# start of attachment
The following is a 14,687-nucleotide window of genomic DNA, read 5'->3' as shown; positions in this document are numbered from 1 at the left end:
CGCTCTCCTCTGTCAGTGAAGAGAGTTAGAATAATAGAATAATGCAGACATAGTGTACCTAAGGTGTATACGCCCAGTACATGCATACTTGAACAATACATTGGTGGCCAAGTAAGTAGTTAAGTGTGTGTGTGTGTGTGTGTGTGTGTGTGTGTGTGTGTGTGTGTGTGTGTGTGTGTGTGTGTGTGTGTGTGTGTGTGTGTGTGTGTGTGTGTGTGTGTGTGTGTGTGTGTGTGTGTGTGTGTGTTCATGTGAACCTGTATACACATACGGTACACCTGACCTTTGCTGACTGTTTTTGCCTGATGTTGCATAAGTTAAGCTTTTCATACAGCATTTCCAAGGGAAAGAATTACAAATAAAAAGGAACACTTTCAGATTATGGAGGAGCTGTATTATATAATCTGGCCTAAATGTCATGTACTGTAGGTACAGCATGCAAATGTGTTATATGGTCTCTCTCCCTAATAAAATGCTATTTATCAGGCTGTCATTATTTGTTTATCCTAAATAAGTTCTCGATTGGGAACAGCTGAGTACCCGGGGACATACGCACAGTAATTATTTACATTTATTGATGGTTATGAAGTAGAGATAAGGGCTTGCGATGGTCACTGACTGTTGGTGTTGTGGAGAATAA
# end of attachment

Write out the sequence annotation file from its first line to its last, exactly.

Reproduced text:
The following is a 14,687-nucleotide window of genomic DNA, read 5'->3' as shown; positions in this document are numbered from 1 at the left end:
CGCTCTCCTCTGTCAGTGAAGAGAGTTAGAATAATAGAATAATGCAGACATAGTGTACCTAAGGTGTATACGCCCAGTACATGCATACTTGAACAATACATTGGTGGCCAAGTAAGTAGTTAAGTGTGTGTGTGTGTGTGTGTGTGTGTGTGTGTGTGTGTGTGTGTGTGTGTGTGTGTGTGTGTGTGTGTGTGTGTGTGTGTGTGTGTGTGTGTGTGTGTGTGTGTGTGTGTGTGTGTGTGTGTGTTCATGTGAACCTGTATACACATACGGTACACCTGACCTTTGCTGACTGTTTTTGCCTGATGTTGCATAAGTTAAGCTTTTCATACAGCATTTCCAAGGGAAAGAATTACAAATAAAAAGGAACACTTTCAGATTATGGAGGAGCTGTATTATATAATCTGGCCTAAATGTCATGTACTGTAGGTACAGCATGCAAATGTGTTATATGGTCTCTCTCCCTAATAAAATGCTATTTATCAGGCTGTCATTATTTGTTTATCCTAAATAAGTTCTCGATTGGGAACAGCTGAGTACCCGGGGACATACGCACAGTAATTATTTACATTTATTGATGGTTATGAAGTAGAGATAAGGGCTTGCGATGGTCACTGACTGTTGGTGTTGTGGAGAATAA